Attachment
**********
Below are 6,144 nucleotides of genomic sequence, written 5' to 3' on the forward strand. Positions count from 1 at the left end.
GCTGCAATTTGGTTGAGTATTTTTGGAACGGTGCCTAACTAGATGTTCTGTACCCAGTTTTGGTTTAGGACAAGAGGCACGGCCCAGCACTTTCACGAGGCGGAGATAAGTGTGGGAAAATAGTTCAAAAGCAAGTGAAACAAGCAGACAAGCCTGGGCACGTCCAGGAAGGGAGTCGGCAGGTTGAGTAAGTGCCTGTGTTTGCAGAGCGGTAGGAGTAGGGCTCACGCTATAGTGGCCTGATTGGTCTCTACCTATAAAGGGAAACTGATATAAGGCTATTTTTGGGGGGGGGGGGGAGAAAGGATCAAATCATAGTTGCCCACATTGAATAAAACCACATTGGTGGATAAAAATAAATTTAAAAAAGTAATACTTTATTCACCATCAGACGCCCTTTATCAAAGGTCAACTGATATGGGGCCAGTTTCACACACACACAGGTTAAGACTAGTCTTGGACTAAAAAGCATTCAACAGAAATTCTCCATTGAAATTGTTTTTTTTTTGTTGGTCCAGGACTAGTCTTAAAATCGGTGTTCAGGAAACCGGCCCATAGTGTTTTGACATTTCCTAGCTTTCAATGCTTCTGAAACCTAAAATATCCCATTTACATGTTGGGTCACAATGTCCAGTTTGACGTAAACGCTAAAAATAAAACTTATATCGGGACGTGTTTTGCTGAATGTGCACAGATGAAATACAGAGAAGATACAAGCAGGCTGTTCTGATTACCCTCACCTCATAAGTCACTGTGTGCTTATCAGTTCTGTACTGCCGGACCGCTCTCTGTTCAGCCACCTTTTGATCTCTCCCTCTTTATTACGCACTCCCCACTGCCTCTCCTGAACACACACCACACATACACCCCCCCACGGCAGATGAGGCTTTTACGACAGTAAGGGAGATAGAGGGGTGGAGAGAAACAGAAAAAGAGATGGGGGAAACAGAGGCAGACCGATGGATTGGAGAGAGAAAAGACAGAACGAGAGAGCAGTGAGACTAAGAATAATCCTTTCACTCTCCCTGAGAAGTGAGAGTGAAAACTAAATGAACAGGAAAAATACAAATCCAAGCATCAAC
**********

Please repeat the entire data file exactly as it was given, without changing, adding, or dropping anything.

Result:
Below are 6,144 nucleotides of genomic sequence, written 5' to 3' on the forward strand. Positions count from 1 at the left end.
GCTGCAATTTGGTTGAGTATTTTTGGAACGGTGCCTAACTAGATGTTCTGTACCCAGTTTTGGTTTAGGACAAGAGGCACGGCCCAGCACTTTCACGAGGCGGAGATAAGTGTGGGAAAATAGTTCAAAAGCAAGTGAAACAAGCAGACAAGCCTGGGCACGTCCAGGAAGGGAGTCGGCAGGTTGAGTAAGTGCCTGTGTTTGCAGAGCGGTAGGAGTAGGGCTCACGCTATAGTGGCCTGATTGGTCTCTACCTATAAAGGGAAACTGATATAAGGCTATTTTTGGGGGGGGGGGGGAGAAAGGATCAAATCATAGTTGCCCACATTGAATAAAACCACATTGGTGGATAAAAATAAATTTAAAAAAGTAATACTTTATTCACCATCAGACGCCCTTTATCAAAGGTCAACTGATATGGGGCCAGTTTCACACACACACAGGTTAAGACTAGTCTTGGACTAAAAAGCATTCAACAGAAATTCTCCATTGAAATTGTTTTTTTTTTGTTGGTCCAGGACTAGTCTTAAAATCGGTGTTCAGGAAACCGGCCCATAGTGTTTTGACATTTCCTAGCTTTCAATGCTTCTGAAACCTAAAATATCCCATTTACATGTTGGGTCACAATGTCCAGTTTGACGTAAACGCTAAAAATAAAACTTATATCGGGACGTGTTTTGCTGAATGTGCACAGATGAAATACAGAGAAGATACAAGCAGGCTGTTCTGATTACCCTCACCTCATAAGTCACTGTGTGCTTATCAGTTCTGTACTGCCGGACCGCTCTCTGTTCAGCCACCTTTTGATCTCTCCCTCTTTATTACGCACTCCCCACTGCCTCTCCTGAACACACACCACACATACACCCCCCCACGGCAGATGAGGCTTTTACGACAGTAAGGGAGATAGAGGGGTGGAGAGAAACAGAAAAAGAGATGGGGGAAACAGAGGCAGACCGATGGATTGGAGAGAGAAAAGACAGAACGAGAGAGCAGTGAGACTAAGAATAATCCTTTCACTCTCCCTGAGAAGTGAGAGTGAAAACTAAATGAACAGGAAAAATACAAATCCAAGCATCAAC